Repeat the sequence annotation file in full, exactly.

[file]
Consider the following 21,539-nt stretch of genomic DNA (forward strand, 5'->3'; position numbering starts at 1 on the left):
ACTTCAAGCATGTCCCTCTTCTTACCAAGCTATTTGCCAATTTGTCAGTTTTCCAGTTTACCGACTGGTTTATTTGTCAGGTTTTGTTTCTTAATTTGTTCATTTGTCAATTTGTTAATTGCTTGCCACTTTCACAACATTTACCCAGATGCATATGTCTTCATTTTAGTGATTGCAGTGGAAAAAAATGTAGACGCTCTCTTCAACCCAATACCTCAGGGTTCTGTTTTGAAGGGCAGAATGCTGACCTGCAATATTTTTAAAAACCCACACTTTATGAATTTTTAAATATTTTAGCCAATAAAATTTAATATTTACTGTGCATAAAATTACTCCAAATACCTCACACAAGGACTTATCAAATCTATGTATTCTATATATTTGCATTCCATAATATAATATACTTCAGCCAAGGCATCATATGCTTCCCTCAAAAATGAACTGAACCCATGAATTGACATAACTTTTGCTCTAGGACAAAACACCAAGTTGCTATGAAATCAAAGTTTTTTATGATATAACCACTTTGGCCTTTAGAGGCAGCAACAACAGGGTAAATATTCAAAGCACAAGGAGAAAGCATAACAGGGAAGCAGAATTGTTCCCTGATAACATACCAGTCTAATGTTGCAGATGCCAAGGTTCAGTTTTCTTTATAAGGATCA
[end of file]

Consider the following 21,539-nt stretch of genomic DNA (forward strand, 5'->3'; position numbering starts at 1 on the left):
ACTTCAAGCATGTCCCTCTTCTTACCAAGCTATTTGCCAATTTGTCAGTTTTCCAGTTTACCGACTGGTTTATTTGTCAGGTTTTGTTTCTTAATTTGTTCATTTGTCAATTTGTTAATTGCTTGCCACTTTCACAACATTTACCCAGATGCATATGTCTTCATTTTAGTGATTGCAGTGGAAAAAAATGTAGACGCTCTCTTCAACCCAATACCTCAGGGTTCTGTTTTGAAGGGCAGAATGCTGACCTGCAATATTTTTAAAAACCCACACTTTATGAATTTTTAAATATTTTAGCCAATAAAATTTAATATTTACTGTGCATAAAATTACTCCAAATACCTCACACAAGGACTTATCAAATCTATGTATTCTATATATTTGCATTCCATAATATAATATACTTCAGCCAAGGCATCATATGCTTCCCTCAAAAATGAACTGAACCCATGAATTGACATAACTTTTGCTCTAGGACAAAACACCAAGTTGCTATGAAATCAAAGTTTTTTATGATATAACCACTTTGGCCTTTAGAGGCAGCAACAACAGGGTAAATATTCAAAGCACAAGGAGAAAGCATAACAGGGAAGCAGAATTGTTCCCTGATAACATACCAGTCTAATGTTGCAGATGCCAAGGTTCAGTTTTCTTTATAAGGATCA